I must bring my writing to a close now. Timothy is waiting to deliver this letter, and I must take leave for another church. But just before leaving, I must say to you, as I said to the church at Corinth, that I still believe that love is the most durable power in the world.

So American Christians, you may have the gift of prophecy and understanding all mysteries. You may be able to break into the storehouse of nature and bring out many insights that men never dreamed were there. You may ascend to the heights of academic achievement, so that you will have all knowledge. You may give great gifts to charity. You may tower high in philanthropy. But if you have not love, it means nothing.

I must say goodbye now. I hope this letter will find you strong in the faith. It is probable that I will not get to see you in America, but I will meet you in God’s eternity. And now unto him who is able to keep us from falling, and lift us from the fatigue of despair to the buoyancy of hope, from the midnight of desperation to the daybreak of joy, to him be power and authority, forever and ever. Amen.


From Aaron Stern's blog

11 January 2011

Bombers or Hospitals?

Every gun that is made, every warship launched, every rocket fired signifies, in the final sense, a theft from those who hunger and are not fed, those who are cold and not clothed. This world in arms is not spending money alone. It is spending the sweat of its laborers, the genius of its scientists, the hopes of its children. The cost of one modern heavy bomber is this: a modern brick school in more than 30 cities. It is two electric power plants, each serving a town of 60,000 population. It is two fine, fully equipped hospitals. It is some 50 miles of concrete highway. We pay for a single fighter with a half million bushels of wheat. We pay for a single destroyer with new homes that could have housed more than 8,000 people. This, I repeat, is the best way of life to be found on the road the world has been taking. This is not a way of life at all, in any true sense. Under the cloud of threatening war, it is humanity hanging from a cross of iron.

President Dwight D. Eisenhower

10 January 2011

Book Review: Starship Troopers

I'm not really into sci-fi. But Starship Troopers was surprisingly good. It's a first-person narrative of a "Mobile Infantry" soldier in some future, intergalaxy war. Although the weapons and "Navy" - read "spaceships" are different, the infantry and Navy maintain traditions dating back to "surface ships" powered by wind sails and earlier.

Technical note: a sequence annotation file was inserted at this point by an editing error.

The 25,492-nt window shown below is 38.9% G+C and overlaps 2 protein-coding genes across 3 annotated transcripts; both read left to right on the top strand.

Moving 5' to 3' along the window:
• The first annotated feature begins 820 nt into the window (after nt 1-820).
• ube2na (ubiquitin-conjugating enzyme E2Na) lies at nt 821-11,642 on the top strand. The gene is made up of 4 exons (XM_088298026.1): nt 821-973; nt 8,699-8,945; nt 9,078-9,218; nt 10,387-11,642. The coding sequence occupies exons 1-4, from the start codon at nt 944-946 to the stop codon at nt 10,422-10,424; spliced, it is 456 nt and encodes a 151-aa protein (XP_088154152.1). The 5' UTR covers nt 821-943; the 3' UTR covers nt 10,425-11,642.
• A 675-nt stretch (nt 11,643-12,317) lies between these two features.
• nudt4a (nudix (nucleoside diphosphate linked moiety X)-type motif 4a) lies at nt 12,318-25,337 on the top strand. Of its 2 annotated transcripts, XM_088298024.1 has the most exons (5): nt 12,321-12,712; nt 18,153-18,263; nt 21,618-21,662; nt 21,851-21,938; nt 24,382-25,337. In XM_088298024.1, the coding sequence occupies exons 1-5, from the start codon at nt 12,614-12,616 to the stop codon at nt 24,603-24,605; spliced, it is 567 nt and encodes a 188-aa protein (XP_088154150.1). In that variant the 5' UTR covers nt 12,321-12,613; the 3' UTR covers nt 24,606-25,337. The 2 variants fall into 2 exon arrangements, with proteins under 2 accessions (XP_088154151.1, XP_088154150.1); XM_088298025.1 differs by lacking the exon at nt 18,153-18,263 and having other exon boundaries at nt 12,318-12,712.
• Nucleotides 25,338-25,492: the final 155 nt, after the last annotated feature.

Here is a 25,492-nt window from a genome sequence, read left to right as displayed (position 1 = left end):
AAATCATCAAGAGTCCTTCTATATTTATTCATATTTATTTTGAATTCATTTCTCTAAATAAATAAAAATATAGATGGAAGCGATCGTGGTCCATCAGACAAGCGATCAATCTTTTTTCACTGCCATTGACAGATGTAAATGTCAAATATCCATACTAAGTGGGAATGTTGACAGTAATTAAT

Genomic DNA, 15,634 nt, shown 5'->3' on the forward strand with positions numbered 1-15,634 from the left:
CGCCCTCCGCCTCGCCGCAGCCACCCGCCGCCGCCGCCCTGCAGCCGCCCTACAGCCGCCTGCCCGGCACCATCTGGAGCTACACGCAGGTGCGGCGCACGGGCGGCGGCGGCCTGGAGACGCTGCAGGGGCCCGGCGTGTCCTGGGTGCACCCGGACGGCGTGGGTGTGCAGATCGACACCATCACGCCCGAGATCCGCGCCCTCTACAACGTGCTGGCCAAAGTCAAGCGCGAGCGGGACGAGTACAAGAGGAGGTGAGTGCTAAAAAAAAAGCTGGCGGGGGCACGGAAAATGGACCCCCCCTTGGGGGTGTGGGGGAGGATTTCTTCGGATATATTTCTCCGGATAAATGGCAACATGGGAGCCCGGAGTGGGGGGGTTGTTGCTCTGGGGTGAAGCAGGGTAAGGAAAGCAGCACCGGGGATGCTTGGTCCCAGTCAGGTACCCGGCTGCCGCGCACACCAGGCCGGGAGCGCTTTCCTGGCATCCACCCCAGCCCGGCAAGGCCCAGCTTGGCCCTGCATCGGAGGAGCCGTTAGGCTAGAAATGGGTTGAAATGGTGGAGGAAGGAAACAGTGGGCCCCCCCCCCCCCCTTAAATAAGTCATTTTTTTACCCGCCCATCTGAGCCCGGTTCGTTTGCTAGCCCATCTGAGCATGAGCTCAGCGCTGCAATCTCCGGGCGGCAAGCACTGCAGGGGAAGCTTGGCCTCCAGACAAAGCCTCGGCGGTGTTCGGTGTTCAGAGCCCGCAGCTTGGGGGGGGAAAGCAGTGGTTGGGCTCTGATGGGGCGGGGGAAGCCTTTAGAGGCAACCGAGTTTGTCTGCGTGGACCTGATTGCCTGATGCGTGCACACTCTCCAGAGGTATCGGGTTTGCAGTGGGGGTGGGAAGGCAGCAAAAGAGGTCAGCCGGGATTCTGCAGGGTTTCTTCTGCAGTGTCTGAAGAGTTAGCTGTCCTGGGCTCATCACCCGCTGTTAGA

And the book is quite philosphical, offering a strong critique of America's current system of deterring crime, especially in youngsters. According to Mr. Dubois, the narrator's professor of History and Moral Philosphy, "juvenile delinquent" is a contradiction in terms - and treating someone as a juvenile delinquent until they're eighteen, then giving them capital punishment, is like letting a puppy make messes inside, then killing it for doing the same when it becomes a dog.

Also according to Mr. Dubois, any moral philosophy must be based in survival; otherwise, it's worthless. Almost Kantian.

And the author takes an interesting perspective on voting: only veterans are allowed to vote in the narrator's society. Why? Because they've shown they care. Anyone not willing to lay his life down for his country has no right to guide his country's decisions. This, at first glance, seems to fly in the face of the Western idea of civic militarism. According to Victor Davis Hanson, the West has won because its soldiers - from Greek Hoplites to U.S. Marines - have a say in their government. They care more than a conscript; they fight for freedom, instead of fighting from fear.

Yet the infantry in Starship Troopers still fights for freedom - they just don't have total freedom yet. So, theoretically, it still works.

Even if you're not into sci-fi, I'd recommend this book. It's a quick, and thought-provoking, read.

04 January 2011

When You Come Back Down

You got to leave me now, you got to go alone
You got to chase a dream, one that's all your own
Before it slips away
When you're flyin' high, take my heart along
I'll be the harmony to every lonely song
That you learn to play

When you're soarin' through the air
I'll be your solid ground
Take every chance you dare
I'll still be there
When you come back down
When you come back down

I'll keep lookin' up, awaitin' your return
My greatest fear will be that you will crash and burn
And I won't feel your fire
I'll be the other hand that always holds the line
Connectin' in between your sweet heart and mine
I'm strung out on that wire

And I'll be on the other end, To hear you when you call
Angel, you were born to fly, If you get too high
I'll catch you when you fall
I'll catch you when you fall

Your memory's the sunshine every new day brings
I know the sky is calling
Angel, let me help you with your wings

When you're soarin' through the air
I'll be your solid ground
Take every chance you dare

I'll still be there
When you come back down
Take every chance you dare,
I'll still be there
When you come back down
When you come back down 



Nickel Creek